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WASHINGTON — House Democrats are on a collision course with Attorney General William Barr as it appears increasingly unlikely he will comply with their demands to see Robert Mueller's full unredacted report — let alone the evidence that backs it up.
At a Thursday briefing, senior House Democratic staff elaborated on a Wednesday night call between Barr and Judiciary Chairman Rep. Jerrold Nadler, D-N.Y., telling reporters that Barr refused to commit to asking a judge to release grand jury information to Congress.
And the staffers emphasized that Barr all but refused to give Nadler an unredacted copy of the report.
"I asked whether he could commit that the full report and unredacted full report with the underlying documents and evidence will be provided to Congress and to the American people, and he wouldn’t commit to that," Nadler told reporters Wednesday night.
Staffers also said Barr acknowledged making a mistake by speaking extensively with the chairman of the Senate Judiciary Committee, Lindsey Graham, a Republican of South Carolina, over dinner before he had spoken with Nadler.
It's all setting up a major confrontation next week if the Justice Department doesn't send the full Mueller report to Congress by Tuesday, as six committee chairmen have demanded.
The next step, the staffers said, would be a subpoena. "We'll have more to say on April 3," one staffer said.
Democrats are also fleshing out the legal and political arguments they'll make next week if the Justice Department does refuse to release the report.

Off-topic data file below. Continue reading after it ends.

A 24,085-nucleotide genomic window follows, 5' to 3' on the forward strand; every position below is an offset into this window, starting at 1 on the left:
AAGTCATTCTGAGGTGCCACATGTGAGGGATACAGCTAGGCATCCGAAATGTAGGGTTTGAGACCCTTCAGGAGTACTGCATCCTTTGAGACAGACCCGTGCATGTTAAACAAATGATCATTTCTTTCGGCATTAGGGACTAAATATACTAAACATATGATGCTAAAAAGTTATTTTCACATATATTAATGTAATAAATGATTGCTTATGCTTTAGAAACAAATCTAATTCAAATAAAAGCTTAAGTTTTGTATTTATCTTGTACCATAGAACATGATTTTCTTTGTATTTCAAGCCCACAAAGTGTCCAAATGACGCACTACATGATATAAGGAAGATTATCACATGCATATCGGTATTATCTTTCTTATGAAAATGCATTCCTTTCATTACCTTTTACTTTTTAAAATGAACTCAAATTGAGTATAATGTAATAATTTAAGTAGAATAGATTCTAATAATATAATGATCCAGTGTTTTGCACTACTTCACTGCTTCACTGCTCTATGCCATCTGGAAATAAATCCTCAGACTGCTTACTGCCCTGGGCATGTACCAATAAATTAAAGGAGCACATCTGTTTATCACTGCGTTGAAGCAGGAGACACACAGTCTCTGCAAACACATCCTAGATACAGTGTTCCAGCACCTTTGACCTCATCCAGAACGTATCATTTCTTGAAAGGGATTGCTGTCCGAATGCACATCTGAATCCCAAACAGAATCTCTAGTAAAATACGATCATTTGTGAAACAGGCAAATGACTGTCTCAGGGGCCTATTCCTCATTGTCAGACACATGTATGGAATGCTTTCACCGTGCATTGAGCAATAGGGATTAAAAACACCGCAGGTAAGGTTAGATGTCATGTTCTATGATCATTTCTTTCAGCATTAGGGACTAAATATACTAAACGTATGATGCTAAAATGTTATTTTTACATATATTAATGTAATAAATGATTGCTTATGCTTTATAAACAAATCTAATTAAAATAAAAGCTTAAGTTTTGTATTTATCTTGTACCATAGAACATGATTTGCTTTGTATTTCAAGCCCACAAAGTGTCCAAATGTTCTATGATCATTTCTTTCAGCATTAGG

They'll insist there's no reason the president could not be charged with obstructing the investigation — making the point that Deputy Attorney General Rod Rosenstein repeatedly charged defendants with obstruction even if he didn't charge them with an underlying crime.
And they'll also focus on the counterintelligence aspects of the investigation — including looking beyond the narrow scope of Russia contacts outlined in Mueller's letter.
House Intelligence Committee Chairman Rep. Adam Schiff, D-Calif., announced in February that he was relaunching the panel's Russia investigation but expanding it to include whether Moscow or other foreign actors possessed financial leverage over the president and his allies. Schiff reiterated the importance of investigating that question Thursday even as he faced new calls from the committee’s GOP members to resign.
Nadler, too, has committed to a sweeping investigation of the president's conduct, including whether he obstructed justice.
He has called for Barr to appear before the committee to address the conclusion of the Mueller investigation. Nadler, a New York Democrat, has promised to consult with his Republican counterpart before issuing any subpoenas, and to hold a full committee vote if the two disagree on issuing any. That means the earliest any subpoenas would be issued would most likely be weeks, not days.
The Democratic staffers reiterated that there is ample precedent for Congress being given the kind of information it is seeking — pointing to what the Justice Department turned over to GOP-led committees in the last Congress as they investigated how federal law enforcement handled both the Hillary Clinton email investigation and the circumstances that led the FBI to initiate a counterintelligence investigation of the Trump campaign.